|Filed July 18, 2006|
Interest of K.H., a child
Justin Schwarz, Petitioner and Appellee
K.H., Child; Respondent and Appellant and K.H., Mother; and K.H., Father, Respondents
Appeal from the Juvenile Court of Burleigh County, South Central Judicial District, the Honorable Bruce A. Romanick, Judge.
Opinion of the Court by Kapsner, Justice.
Justin J. Schwarz (argued), Assistant State's Attorney, Courthouse, 514 E. Thayer Ave., Bismarck, ND 58501-4413, for petitioner and appellee.
Susan Schmidt (argued), 400 East Broadway Ave., Ste. 27, Bismarck, ND 58501, for respondent and appellant K.H., Child.
Interest of K.H.
[¶1] The juvenile K.H. ("Keegan")(1) appeals from juvenile court orders adjudicating him a delinquent child and placing him in the custody of the North Dakota Division of Juvenile Services for a period of one year. We affirm.
[¶2] On May 12, 2005, at approximately 3:44 a.m., Officer Clint Fuller of the Bismarck Police Department received a report that a fire was in progress at 717 Bridgeport #4 in Bismarck and that a white car was seen in the area before the fire started. Upon arriving at the scene, Officer Fuller noticed the fire in the garage and the boat in front of the garage. An older gentleman at the scene told Officer Fuller that the person driving in the white Ford Taurus was the person who started the fire. The older gentleman was later identified by Officer Fuller. Officer Fuller testified that the informant said "that's the car. That's the car. That's the guy that started the fire." Officer Fuller proceeded to follow the vehicle noticing the car "kind of weaving within the lane and almost struck fire personnel and the fire truck as it was coming up the street to the fire."
[¶3] Officer Fuller stopped Keegan's vehicle, detected the odor of alcohol, and arrested Keegan. A blood test confirmed a blood-alcohol level of .15%. At approximately 5:00 a.m., investigator Chad Spotts interviewed Keegan. Keegan's mother was present during the interview. Spotts testified he gave Miranda warnings to both Keegan and his mother, that neither requested an attorney at that time, and that Keegan signed a waiver of rights and his mother signed a consent to interview.
[¶4] During the interview, Keegan informed Spotts that he drank the equivalent of half a bottle of Jack Daniels. Spotts said he could smell alcohol on Keegan's breath during the interview, and that Keegan had bloodshot, watery eyes. Spotts testified Keegan spoke clearly. After the interview, Keegan was transported to a hospital for further evaluation.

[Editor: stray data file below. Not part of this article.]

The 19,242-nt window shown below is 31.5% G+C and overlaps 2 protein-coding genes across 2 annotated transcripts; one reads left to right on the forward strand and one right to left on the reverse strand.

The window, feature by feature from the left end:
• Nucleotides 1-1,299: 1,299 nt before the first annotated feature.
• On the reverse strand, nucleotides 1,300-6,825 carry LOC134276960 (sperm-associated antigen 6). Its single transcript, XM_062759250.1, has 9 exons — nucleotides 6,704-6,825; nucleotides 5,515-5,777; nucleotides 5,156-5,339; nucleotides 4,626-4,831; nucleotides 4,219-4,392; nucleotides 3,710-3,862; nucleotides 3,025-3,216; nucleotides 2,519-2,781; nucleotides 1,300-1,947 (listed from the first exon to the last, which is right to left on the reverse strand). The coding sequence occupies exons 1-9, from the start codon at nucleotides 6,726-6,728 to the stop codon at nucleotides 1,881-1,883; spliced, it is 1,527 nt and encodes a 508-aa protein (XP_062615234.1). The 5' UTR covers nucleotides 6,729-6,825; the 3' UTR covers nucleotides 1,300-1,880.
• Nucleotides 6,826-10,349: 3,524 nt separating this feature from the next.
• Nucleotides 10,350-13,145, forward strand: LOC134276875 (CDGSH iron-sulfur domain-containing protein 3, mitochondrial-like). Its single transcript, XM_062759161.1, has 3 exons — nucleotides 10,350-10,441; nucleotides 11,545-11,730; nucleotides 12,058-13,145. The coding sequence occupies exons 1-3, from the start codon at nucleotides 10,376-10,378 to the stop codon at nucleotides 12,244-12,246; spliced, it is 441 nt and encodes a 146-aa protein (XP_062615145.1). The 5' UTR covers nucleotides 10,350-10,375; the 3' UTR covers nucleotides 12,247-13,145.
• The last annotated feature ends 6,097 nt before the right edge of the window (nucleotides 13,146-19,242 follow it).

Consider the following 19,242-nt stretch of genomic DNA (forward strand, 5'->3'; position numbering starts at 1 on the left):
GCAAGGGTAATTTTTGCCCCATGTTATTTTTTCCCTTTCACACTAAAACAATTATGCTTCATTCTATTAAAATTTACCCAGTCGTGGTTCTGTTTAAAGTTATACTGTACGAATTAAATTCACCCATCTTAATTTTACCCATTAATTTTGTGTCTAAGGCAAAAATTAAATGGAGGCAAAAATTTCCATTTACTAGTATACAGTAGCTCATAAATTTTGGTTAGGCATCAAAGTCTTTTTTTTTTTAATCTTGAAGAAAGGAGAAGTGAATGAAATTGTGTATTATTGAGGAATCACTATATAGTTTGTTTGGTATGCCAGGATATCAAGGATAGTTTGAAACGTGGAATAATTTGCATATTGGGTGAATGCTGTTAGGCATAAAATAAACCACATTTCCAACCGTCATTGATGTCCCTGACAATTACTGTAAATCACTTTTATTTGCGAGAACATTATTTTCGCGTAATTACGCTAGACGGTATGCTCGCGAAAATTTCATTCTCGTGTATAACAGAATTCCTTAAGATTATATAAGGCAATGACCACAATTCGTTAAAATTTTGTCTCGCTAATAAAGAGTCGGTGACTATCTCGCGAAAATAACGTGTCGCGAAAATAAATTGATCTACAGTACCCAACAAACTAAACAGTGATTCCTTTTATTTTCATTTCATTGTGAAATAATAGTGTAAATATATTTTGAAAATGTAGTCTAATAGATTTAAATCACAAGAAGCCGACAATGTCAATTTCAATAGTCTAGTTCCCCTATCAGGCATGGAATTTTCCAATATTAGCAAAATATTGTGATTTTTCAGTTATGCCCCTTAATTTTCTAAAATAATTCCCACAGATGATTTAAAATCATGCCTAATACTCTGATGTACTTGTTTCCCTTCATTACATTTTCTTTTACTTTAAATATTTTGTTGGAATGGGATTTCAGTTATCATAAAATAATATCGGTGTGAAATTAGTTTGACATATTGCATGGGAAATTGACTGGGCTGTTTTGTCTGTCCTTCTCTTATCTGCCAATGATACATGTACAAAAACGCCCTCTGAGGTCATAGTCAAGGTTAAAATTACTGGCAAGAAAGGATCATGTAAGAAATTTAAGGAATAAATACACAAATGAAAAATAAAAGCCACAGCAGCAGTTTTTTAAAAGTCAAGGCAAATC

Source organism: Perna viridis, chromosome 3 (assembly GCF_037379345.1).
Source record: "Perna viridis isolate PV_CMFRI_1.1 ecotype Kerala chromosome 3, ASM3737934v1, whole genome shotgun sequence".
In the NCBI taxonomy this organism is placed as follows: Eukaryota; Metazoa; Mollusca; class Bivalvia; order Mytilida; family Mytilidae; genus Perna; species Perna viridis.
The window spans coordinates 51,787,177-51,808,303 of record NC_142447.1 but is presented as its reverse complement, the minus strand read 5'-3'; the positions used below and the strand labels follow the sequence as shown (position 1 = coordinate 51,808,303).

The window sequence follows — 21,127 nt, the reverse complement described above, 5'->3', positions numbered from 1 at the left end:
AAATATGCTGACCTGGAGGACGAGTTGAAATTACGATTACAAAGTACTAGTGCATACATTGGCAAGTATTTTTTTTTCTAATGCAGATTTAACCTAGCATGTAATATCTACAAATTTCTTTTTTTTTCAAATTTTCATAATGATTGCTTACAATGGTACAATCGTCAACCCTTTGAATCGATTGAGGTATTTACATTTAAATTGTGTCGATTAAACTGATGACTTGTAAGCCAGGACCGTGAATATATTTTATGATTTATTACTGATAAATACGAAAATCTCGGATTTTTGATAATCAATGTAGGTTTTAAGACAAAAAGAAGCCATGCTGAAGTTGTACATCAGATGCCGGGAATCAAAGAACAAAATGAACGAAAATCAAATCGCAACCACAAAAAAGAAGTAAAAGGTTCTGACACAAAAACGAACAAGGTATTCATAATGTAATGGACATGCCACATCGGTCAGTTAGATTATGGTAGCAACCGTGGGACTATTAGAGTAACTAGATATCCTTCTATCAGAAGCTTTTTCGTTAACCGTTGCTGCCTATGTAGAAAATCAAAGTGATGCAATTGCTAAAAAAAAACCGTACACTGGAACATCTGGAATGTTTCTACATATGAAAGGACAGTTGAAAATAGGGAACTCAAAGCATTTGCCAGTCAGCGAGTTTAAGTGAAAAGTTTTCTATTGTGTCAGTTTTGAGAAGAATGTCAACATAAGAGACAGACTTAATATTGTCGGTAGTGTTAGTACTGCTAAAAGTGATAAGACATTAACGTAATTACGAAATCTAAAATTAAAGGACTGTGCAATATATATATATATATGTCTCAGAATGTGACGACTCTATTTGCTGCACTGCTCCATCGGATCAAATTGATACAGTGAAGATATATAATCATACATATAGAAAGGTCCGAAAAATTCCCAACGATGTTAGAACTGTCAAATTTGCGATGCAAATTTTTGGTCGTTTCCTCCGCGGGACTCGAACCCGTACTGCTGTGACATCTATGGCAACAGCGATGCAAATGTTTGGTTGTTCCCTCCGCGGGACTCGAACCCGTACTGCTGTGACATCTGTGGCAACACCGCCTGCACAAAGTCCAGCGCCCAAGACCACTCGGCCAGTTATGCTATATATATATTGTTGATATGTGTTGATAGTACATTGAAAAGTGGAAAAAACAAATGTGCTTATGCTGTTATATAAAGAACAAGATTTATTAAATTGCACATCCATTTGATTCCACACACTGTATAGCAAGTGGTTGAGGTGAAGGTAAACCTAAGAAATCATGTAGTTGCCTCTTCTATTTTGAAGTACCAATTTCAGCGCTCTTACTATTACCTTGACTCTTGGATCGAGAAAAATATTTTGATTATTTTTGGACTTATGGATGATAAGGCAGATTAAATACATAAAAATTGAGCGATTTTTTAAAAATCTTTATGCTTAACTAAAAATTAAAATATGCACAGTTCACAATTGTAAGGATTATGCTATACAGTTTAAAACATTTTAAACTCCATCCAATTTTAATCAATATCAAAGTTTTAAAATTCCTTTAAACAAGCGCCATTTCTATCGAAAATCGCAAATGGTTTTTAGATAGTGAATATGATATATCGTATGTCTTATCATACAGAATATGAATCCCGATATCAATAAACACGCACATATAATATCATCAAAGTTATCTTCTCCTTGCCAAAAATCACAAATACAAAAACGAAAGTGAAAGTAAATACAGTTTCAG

[¶5] In May 2005, a petition was filed alleging Keegan committed arson, criminal trespass, unlawful entry into a vehicle, possession of stolen property, operating a motor vehicle under the influence of intoxicating liquor, minor in possession or consumption of alcohol, and violations of conditions of a previously entered juvenile court formal order. Keegan filed a suppression motion arguing the stop of his vehicle was unlawful because it was based on an anonymous tip and that statements made by Keegan to police officers while his mother was present should be suppressed. The juvenile court denied the suppression motion. Keegan admitted to criminal trespass, unlawful entry into a vehicle, and possession of stolen property, but denied the charge of arson. After a hearing, the juvenile court found the child committed arson and violated conditions of his probation from an order dated September 5, 2004.
[¶6] On appeal, Keegan argues the stop of his vehicle was improper and the evidence obtained should be suppressed because the arresting officer did not have a reasonable and articulable suspicion to support the stop. Keegan also argues statements he made to a police officer should be suppressed because he did not knowingly waive his right to an attorney.
[¶7] Under N.D.R.Civ.P. 52(a), we review factual findings from a juvenile court under a clearly erroneous standard of review giving due regard to the opportunity of the trial court to judge the credibility of the witnesses.(2) A finding of fact is clearly erroneous if there is no evidence to support it, if the reviewing court is left with a definite and firm conviction that a mistake has been made, or if the finding was induced by an erroneous view of the law. Interest of D.D., 2006 ND 30, ¶ 18, 708 N.W.2d 900. We review questions of law de novo. Interest of J.P., 2004 ND 25, ¶ 8, 674 N.W.2d 273.A
[¶8] Keegan argues the police did not have a reasonable and articulable suspicion to stop his vehicle. To justify the stop of a moving vehicle, an officer must have a reasonable and articulable suspicion the motorist has violated or is violating the law. City of Fargo v. Ovind, 1998 ND 69, ¶ 8, 575 N.W.2d 901. Police may, in appropriate circumstances and in an appropriate manner, detain an individual for investigative purposes when there is no probable cause to make an arrest if a reasonable and articulable suspicion exists that criminal activity is afoot. Terry v. Ohio, 392 U.S. 1, 22 (1968); Anderson v. Director, N.D. Dep't of Transp., 2005 ND 97, ¶ 8, 696 N.W.2d 918. "[T]raffic violations, even if considered common or minor, constitute prohibited conduct which provide officers with requisite suspicion for conducting investigatory stops." Hanson v. Director, N.D. Dep't of Transp., 2003 ND 175, ¶ 15, 671 N.W.2d 780. The reasonable and articulable suspicion standard requires more than a "mere hunch," but less than probable cause. Ovind, at ¶ 8. The validity of a stop is evaluated by using an objective standard and assessing the totality of the circumstances. Id.